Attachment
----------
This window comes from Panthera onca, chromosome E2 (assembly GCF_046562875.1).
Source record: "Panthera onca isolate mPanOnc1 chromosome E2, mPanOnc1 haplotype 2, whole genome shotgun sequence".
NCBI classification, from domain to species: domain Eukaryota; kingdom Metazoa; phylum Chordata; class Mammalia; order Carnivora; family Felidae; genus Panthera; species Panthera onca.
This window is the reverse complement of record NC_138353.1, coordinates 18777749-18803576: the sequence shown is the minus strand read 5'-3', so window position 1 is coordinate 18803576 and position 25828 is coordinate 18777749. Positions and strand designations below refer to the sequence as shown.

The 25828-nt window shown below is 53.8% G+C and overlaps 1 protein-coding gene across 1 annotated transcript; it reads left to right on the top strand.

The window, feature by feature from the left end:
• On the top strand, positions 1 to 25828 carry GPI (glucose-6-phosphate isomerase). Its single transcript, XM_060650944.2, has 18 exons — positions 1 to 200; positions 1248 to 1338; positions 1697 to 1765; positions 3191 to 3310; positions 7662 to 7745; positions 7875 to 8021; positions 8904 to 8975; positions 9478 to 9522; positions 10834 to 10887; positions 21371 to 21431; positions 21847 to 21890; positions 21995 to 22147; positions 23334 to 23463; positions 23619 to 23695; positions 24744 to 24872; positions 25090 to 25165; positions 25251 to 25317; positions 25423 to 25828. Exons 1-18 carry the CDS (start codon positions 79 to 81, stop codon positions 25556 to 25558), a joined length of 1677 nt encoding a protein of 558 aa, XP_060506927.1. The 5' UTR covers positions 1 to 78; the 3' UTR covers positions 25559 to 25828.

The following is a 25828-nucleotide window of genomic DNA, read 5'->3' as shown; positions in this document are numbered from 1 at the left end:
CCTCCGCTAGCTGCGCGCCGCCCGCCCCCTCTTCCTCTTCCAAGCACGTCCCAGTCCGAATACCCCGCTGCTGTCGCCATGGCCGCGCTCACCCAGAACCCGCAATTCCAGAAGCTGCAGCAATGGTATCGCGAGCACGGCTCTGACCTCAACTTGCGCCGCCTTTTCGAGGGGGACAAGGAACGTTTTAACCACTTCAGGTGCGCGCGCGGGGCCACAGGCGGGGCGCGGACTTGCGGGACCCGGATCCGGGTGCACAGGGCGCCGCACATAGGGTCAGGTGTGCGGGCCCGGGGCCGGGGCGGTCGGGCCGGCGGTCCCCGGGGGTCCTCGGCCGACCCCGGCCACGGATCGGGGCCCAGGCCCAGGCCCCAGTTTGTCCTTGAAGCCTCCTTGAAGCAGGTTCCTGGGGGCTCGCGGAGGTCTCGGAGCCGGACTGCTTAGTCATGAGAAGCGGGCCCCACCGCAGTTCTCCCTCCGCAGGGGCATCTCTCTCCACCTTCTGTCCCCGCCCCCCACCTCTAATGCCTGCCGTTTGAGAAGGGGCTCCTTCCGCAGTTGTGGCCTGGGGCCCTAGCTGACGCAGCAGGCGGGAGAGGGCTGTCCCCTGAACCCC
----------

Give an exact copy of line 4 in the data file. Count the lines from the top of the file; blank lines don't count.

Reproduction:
This window is the reverse complement of record NC_138353.1, coordinates 18777749-18803576: the sequence shown is the minus strand read 5'-3', so window position 1 is coordinate 18803576 and position 25828 is coordinate 18777749. Positions and strand designations below refer to the sequence as shown.